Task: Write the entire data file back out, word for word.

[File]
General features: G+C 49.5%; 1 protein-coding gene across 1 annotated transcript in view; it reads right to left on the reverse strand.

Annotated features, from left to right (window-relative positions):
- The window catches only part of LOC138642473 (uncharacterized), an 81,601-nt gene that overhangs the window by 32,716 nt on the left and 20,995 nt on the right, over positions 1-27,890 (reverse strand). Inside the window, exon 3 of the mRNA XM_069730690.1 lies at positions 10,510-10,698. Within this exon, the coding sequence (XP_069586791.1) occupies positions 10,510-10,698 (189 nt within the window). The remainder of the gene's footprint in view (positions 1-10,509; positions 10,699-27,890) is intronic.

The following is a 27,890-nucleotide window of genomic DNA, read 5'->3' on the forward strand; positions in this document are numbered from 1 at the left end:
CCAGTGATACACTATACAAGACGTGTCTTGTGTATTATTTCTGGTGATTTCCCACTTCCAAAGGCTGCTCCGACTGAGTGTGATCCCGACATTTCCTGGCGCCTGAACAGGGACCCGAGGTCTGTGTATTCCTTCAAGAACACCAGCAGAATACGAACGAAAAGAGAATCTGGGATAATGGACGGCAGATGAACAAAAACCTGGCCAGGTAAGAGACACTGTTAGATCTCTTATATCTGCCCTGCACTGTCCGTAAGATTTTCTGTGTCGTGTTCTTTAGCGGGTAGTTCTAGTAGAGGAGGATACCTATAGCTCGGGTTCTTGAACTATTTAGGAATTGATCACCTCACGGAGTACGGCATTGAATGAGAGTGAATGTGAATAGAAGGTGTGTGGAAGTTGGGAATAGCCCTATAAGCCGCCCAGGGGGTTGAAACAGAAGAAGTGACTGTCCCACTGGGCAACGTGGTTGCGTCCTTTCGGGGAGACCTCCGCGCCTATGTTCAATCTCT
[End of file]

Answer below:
General features: G+C 49.5%; 1 protein-coding gene across 1 annotated transcript in view; it reads right to left on the reverse strand.

Annotated features, from left to right (window-relative positions):
- The window catches only part of LOC138642473 (uncharacterized), an 81,601-nt gene that overhangs the window by 32,716 nt on the left and 20,995 nt on the right, over positions 1-27,890 (reverse strand). Inside the window, exon 3 of the mRNA XM_069730690.1 lies at positions 10,510-10,698. Within this exon, the coding sequence (XP_069586791.1) occupies positions 10,510-10,698 (189 nt within the window). The remainder of the gene's footprint in view (positions 1-10,509; positions 10,699-27,890) is intronic.

The following is a 27,890-nucleotide window of genomic DNA, read 5'->3' on the forward strand; positions in this document are numbered from 1 at the left end:
CCAGTGATACACTATACAAGACGTGTCTTGTGTATTATTTCTGGTGATTTCCCACTTCCAAAGGCTGCTCCGACTGAGTGTGATCCCGACATTTCCTGGCGCCTGAACAGGGACCCGAGGTCTGTGTATTCCTTCAAGAACACCAGCAGAATACGAACGAAAAGAGAATCTGGGATAATGGACGGCAGATGAACAAAAACCTGGCCAGGTAAGAGACACTGTTAGATCTCTTATATCTGCCCTGCACTGTCCGTAAGATTTTCTGTGTCGTGTTCTTTAGCGGGTAGTTCTAGTAGAGGAGGATACCTATAGCTCGGGTTCTTGAACTATTTAGGAATTGATCACCTCACGGAGTACGGCATTGAATGAGAGTGAATGTGAATAGAAGGTGTGTGGAAGTTGGGAATAGCCCTATAAGCCGCCCAGGGGGTTGAAACAGAAGAAGTGACTGTCCCACTGGGCAACGTGGTTGCGTCCTTTCGGGGAGACCTCCGCGCCTATGTTCAATCTCT